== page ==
Sure I understand, that’s why I don’t want a panel of judges going over every decision and challenges to those decisions and so on. The key is to ensure that these technologies run as close to real time as possible and those delays are kept to a minimum. Surely it wouldn’t be too time consuming to have a noise go off in the referee’s earpiece to indicate a goal? In a sport where the ball is not in play for the whole 45 minutes of each half; where goal celebrations and protests of decisions provide enough of a window for conclusions to be drawn through technological means. Players such as our own Eboue dive and roll around on the floor for minutes on end! This is far more annoying to put up with than the time taken to make a correct decision.
Secondly there is the argument that computers aren’t perfect, glitches and hacking etc. etc.
Ok, first lets just say that referees are far from perfect! They are capable of biases, however slight, as Italy shows us time and time again, they are open to bribes and they are only human after all. Clearly humans are quite impressive organisms so allow me to clarify that I’m not just talking about the occasional misjudgement or mistake that is possible but also the demands physically to be in the right place at the right time with a clear view of every incident. Superman would struggle! Perhaps freeing them of this responsibility (is the ball still in play? is it a goal? is it offside?) would improve their capacity to be in the right place to make other decisions regarding fouls and penalties etc. Assistant referees would not be rendered obsolete by this technology but rather handed new responsibilities in terms of acting as additional referees. As for hacking and glitches, there are numerous computer systems that exist around the world that are secure. I am not anything like an expert on this, but given the money thrown around at the top of this sport, creating a secure system is not beyond the game.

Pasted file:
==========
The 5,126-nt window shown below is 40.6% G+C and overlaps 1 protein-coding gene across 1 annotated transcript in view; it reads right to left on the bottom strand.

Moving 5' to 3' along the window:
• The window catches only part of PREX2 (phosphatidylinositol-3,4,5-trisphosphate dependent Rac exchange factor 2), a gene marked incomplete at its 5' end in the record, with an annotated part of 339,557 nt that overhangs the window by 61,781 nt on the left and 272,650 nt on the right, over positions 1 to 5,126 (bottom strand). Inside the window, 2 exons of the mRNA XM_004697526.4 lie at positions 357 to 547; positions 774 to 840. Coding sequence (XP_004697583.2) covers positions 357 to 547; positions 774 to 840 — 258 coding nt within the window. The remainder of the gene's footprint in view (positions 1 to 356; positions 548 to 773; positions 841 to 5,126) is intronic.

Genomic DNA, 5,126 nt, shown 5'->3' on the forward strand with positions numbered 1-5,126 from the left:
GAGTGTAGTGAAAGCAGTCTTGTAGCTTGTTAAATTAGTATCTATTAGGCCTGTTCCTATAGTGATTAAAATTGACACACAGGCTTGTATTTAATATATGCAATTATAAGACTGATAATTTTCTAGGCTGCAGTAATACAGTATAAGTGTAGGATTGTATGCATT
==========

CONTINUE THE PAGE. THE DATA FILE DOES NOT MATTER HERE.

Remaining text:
Finally there is the argument that football is an old sport and that changes are bad. There is also the complaint that this technology will not be available beyond the top tiers of football.
Other equally old sports have embraced technology so I don’t think the age of this sport has much to do with this debate. We also still make changes all the time to the rules regarding offside and other things like whether a goalie can pick the ball up, how long he can hold the ball, how many subs you can use on a bench. The list of changes that have been made to the sport is endless and will continue to grow. As for lower levels of the sport, of course the cost of such a system will be prohibitive. And obviously in other sports the same divide exists. I wonder though, whether the technology would trickle down. Much like other things that the top clubs have embraced like scoreboards, floodlights, under soil heating and so on.
There is one further piece of technology that I would like to see introduced and that is a microphone on a referee. It works extremely well in Rugby, decisions are clearer and punishments are well explained. The most important element of this introduction would be that players and clubs would be heavily fined for swearing at the referee and consequently on live TV. I believe that it is about time for the sport to take a really hard line on this to clean up its image.
We have all seen the relatively successful introduction of technology into Tennis, Cricket, Rugby and other sports. There are obviously still arguments for and against whether these games have been improved. However, in my mind, making sure that the physical laws that govern a sport are applied is an improvement. In the future of football, technology has a huge role to play to ensure that these rules are applied.
By The Brady Bunch.